Microsoft’s repairability push now extends to Xbox controllers, too
By Wes Davis and Richard Lawler
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Microsoft has started selling controller parts on its online store. Owners of both the Xbox Elite Series 2 Wireless Controller and the standard Xbox Wireless Controller can head to the Microsoft store right now to buy replacement boards, sticks, buttons, covers, and more. Now, if your shoulder buttons are broken or your sticks are drifting, it means you don’t have to rely on third-party sources for parts and directions to attempt a repair that could be much cheaper than replacing controllers that can cost $59.99 or $179.99 brand-new.
The Elite series 2 controller repair kits range in price from $23.99 for button sets to $59.99 for a replacement PCBA and motor assembly. As you’d expect, prices are lower for the standard controller, starting at $19.99 for just the controller’s top case and going up to $34.99 for the PCBA and vibration motor. Replacement top cases are available in black and white variants, as are the buttons — sorry, fluorescent color fans.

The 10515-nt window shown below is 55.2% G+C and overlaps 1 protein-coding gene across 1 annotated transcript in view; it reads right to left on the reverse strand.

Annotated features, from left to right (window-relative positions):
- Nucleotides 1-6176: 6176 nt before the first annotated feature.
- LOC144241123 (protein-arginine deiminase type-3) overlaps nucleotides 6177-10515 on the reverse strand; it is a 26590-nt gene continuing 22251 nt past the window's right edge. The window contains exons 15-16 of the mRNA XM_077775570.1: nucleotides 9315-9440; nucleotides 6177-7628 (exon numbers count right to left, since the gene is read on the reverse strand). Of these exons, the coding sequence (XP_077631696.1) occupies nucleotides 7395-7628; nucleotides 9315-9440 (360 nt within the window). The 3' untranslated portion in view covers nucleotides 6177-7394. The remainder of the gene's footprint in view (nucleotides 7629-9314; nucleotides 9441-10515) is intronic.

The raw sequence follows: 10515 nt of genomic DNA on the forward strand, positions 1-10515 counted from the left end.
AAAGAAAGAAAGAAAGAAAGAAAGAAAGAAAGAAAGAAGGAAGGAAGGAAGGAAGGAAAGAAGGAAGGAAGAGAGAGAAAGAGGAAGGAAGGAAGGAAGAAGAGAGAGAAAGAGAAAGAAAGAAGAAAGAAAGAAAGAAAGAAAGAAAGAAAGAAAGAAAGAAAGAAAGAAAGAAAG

iFixit also lists parts for the controllers, and it’s worth noting — those come with a “lifetime” guarantee, while Microsoft says its parts have a warranty period of one year.
Brad Rossetti, Xbox insider program lead for Microsoft, tweeted about the new program this afternoon, which appears to have been live for about a week. Along with downloadable instructions, an official instructional video on YouTube can show gamers how to repair their controllers.
This helps the controllers in comparison to Sony’s recently introduced DualSense Edge. The $200 gamepad competes with the Elite series based on “pro” gamer features and also came out of the box with stick modules that can be easily replaced by removing a cover and lifting a latch. However, Sony doesn’t sell replacements for the other parts Microsoft’s store is now listing.
It also follows Microsoft’s agreement with shareholder advocacy group As You Sow nearly two years ago to look into enabling customers’ right to repair their equipment. In June, the company also began selling replacement parts for Microsoft Surface devices. The move is similar to Apple’s decision to start selling repair kits last year.
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